Ecuador and Colombia have stepped up their hunt for members of a breakaway rebel group which killed two Ecuadorean journalists and their driver last week.
Ecuador said it had sent 550 police officers to Mataje, where the journalists were kidnapped on 26 March.
Ecuador's President Lenín Moreno confirmed on Friday that the three had been killed but their bodies have not yet been found.
A group of dissident Farc rebels said it was responsible for the killing.
The group is led by Walter Artízala, who is better know by his alias, Guacho.
Guacho was a member of the left-wing Colombian rebel group, Farc, but split off from it when the Farc signed a peace deal with the Colombian government in 2016.
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Guacho's group, which calls itself the Oliver Sinisterra Front, is estimated to have 70 to 80 members and is active in the Colombia-Ecuador border region.
It is believed to control much of the drug trafficking in the area, which has one of the highest densities of coca plantations in Colombia.
Reporter Javier Ortega, 32, photographer Paúl Rivas, 45, and their 60-year-old driver Efraín Segarra were kidnapped when they were investigating a spike in violence in Mataje, just across the border in Ecuador.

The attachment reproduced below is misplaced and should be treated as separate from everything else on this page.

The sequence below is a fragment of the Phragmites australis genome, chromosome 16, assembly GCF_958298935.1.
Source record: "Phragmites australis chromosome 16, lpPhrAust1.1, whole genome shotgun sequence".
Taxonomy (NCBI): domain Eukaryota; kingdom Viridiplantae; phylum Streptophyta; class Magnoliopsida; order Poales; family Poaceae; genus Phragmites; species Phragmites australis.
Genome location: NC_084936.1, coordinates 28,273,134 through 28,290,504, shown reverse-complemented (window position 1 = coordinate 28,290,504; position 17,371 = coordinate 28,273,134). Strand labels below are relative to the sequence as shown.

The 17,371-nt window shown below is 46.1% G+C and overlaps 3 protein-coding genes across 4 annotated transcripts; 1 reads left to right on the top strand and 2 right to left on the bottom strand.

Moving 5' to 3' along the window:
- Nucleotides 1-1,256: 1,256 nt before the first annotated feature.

Two weeks after they had been seized, the Oliver Sinisterra Front released a statement saying the three had "died" when the army came close to where they were being held.
Their killing caused outrage in Ecuador, which has been largely untouched by the armed conflict that blighted Colombia for decades.
President Moreno said Guacho had been placed on Ecuador's most wanted list, and offered a $100,000 reward (£70,000) for information leading to his capture.
Colombian president Juan Manuel Santos said that Guacho would fall "sooner or later".